“What mental health needs is more sunlight, more candor, and more unashamed conversation.” — Glenn Close, actor

Mary and I often talk as we have our first cup of morning coffee. Or rather, it is as she takes her first cup and I’m finishing my third. And as many seniors do, we sometimes report on our recent ailments:

“My stomach feels slightly sore and tender where the incisions were made” Mary said. “It has been more than a year since the operation, so I guess it must be just psychological.”

That phrase“ just psychological” set me to thinking about the difficulty most of us have understanding and discussing mental illness without lapsing into it as simply “a matter of the mind.”

We think of diseases with physical symptoms and bodily anomalies as actual, like a virus or a wound, but think of mental illnesses as only in the mind. Psychological problems are often regarded as a sign of mental weakness — that we somehow allow ourself to be emotionally overwhelmed and the only antidote is mental fortitude and self discipline. It is tempting to regard emotional problems as self caused and self cureable — to think that thoughts and feelings are under our conscious control and subject to our willful change. I have heard pop psychologists and television evangelists say, “If your mind gives you difficulty, then simply change your mind.”

There are many ways our culture has become more enlightened and compassionate but often mental illness is still regarded as a sort of peculiar affliction that can be dealt with by “toughing it out,” “straightening up,” or using strong “willpower.”

I wish it was that simple. Neither Mary nor I accept the notion that mental illnesses are “just psychological.” We each have learned that mental sicknesses are true sicknesses of the whole person and often require regular treatment and consistent medication.

One in five adults experiences mental illness. Symptoms often begin before age 14. In 2020, we still lack clear definition and understanding of these diseases. There is often a long delay — even decades — between early symptoms and seeking help. And, “cure” is not a term found in mental illness research.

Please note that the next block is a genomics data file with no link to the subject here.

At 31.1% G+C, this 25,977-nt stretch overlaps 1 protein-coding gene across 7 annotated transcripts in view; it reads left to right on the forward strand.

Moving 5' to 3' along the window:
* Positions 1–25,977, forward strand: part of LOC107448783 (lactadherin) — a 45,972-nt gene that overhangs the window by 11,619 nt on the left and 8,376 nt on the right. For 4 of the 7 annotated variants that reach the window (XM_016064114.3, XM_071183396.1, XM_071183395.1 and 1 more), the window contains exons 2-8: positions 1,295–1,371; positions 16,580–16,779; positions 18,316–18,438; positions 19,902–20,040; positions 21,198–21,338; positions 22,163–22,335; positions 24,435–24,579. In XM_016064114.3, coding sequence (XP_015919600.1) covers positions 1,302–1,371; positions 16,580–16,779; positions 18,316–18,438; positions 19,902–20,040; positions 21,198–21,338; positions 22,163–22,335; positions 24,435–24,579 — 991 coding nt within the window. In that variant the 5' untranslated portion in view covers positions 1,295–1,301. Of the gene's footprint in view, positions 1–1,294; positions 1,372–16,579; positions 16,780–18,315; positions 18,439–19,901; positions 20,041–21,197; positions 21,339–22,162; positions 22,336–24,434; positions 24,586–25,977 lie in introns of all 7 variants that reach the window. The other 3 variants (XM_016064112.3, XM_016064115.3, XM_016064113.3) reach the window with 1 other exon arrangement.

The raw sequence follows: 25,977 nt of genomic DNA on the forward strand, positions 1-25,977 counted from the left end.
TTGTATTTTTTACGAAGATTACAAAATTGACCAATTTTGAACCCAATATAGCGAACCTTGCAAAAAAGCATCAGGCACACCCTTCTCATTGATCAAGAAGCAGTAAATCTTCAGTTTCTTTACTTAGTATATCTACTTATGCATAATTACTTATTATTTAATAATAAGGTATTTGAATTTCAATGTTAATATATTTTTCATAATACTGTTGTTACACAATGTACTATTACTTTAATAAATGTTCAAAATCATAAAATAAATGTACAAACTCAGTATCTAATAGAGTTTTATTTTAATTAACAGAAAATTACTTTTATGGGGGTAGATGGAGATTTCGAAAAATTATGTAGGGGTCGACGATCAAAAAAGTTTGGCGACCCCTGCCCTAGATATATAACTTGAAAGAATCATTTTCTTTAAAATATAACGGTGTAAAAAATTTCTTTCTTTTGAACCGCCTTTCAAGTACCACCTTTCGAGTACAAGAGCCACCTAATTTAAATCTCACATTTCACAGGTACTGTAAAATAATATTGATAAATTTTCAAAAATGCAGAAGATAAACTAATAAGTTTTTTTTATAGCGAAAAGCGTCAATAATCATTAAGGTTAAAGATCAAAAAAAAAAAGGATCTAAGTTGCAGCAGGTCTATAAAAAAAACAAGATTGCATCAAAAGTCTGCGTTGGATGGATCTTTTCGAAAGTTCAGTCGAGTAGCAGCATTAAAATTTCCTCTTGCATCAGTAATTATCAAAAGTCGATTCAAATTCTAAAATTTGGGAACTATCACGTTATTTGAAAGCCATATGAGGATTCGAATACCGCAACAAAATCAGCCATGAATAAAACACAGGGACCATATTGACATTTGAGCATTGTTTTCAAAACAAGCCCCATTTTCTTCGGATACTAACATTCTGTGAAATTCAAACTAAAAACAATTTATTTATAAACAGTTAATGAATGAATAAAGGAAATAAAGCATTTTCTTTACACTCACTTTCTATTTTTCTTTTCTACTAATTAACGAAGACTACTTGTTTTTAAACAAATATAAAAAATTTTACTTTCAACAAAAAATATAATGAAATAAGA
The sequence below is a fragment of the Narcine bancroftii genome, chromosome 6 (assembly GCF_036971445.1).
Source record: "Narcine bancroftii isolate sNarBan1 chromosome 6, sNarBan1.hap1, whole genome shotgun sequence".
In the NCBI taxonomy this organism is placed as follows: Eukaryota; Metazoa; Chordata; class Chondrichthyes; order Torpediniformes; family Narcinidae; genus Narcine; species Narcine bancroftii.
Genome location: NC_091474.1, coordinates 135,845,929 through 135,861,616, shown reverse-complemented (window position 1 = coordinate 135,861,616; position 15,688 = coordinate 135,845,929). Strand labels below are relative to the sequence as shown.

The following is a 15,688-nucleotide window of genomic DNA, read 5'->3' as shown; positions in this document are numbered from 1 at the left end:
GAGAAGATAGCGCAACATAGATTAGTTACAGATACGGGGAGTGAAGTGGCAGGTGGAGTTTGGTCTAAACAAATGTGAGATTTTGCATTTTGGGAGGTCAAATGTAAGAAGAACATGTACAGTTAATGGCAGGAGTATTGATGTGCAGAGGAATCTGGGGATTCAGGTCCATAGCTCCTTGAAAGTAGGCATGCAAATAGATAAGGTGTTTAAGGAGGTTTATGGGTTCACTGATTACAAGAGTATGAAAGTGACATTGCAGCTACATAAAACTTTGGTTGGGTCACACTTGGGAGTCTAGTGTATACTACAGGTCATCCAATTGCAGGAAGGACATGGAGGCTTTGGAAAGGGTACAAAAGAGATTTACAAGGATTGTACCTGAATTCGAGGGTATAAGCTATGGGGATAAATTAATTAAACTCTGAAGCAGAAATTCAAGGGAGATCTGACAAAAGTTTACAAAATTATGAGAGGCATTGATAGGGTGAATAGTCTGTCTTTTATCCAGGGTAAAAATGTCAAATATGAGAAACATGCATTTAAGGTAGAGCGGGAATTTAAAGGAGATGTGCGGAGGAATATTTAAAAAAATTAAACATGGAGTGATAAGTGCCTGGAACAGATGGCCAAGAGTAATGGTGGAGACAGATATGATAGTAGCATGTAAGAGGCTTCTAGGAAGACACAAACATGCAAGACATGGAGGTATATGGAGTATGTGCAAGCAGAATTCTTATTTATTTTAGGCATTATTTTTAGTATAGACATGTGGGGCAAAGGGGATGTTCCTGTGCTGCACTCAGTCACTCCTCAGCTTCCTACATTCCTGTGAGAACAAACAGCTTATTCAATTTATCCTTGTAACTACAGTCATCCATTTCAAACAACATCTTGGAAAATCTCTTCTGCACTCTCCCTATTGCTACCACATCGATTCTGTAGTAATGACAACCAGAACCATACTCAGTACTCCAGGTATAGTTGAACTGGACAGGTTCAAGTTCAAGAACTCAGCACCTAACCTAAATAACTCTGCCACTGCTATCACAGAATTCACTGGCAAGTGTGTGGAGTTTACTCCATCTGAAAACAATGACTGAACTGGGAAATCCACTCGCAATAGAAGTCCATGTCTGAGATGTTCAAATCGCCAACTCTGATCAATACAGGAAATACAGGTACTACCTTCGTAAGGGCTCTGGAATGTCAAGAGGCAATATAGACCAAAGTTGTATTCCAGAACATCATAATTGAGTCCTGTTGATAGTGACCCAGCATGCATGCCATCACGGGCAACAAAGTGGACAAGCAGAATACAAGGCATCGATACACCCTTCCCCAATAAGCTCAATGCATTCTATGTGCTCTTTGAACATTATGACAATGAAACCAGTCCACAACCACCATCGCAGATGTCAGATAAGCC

Finding treatment for young people is especially frustrating. We know a family who struggled for years to find workable treatment for their preteen/teenage daughter. They found affordable treatment was available only if their child was arrested and incarcerated.

Former First Lady Rosalynn Carter has established a Fellowship for Mental Health Journalism as an effort of the Carter Center. The fellowship supports writers and reporters who explain mental illnesses clearly and ask the right questions to initiate changes.

A reporter for Illinois Public Media aired a series of broadcasts on the dilemma faced by parents of children with severe mental illnesses. He found more than 100 parents who were forced to abandon their own child in order to get them affordable treatment. His reports led to needed legislation.

The National Alliance on Mental Illnesses (NAMI) supports research, education and treatment in its publications and is the nation’s largest grassroots mental health organization. Their publication, Advocate, has writings by those who have suffered from mental illness. The NAMI motto is, “We get it. We’ve been there.”

These are the worst of times for mental health and wellness. The current coronavirus pandemic is a globally traumatic event. Each of us and most all people in the world are coping with changes in schedule, finances, and what can even be seen or done. We share a sense of collective unease and fear. We don’t know what might happen next. Even those not stricken with severe mental illnesses are not exempt from the diseases of stress, depression and anxiety. We seek a light at the end of the tunnel.

Author and performer Leonard Cohen once said, “There is a crack in everything, that’s how the light gets in.” The current pandemic may make a crack for mental disturbances to seep in, but it can let the light in — if we will only see it.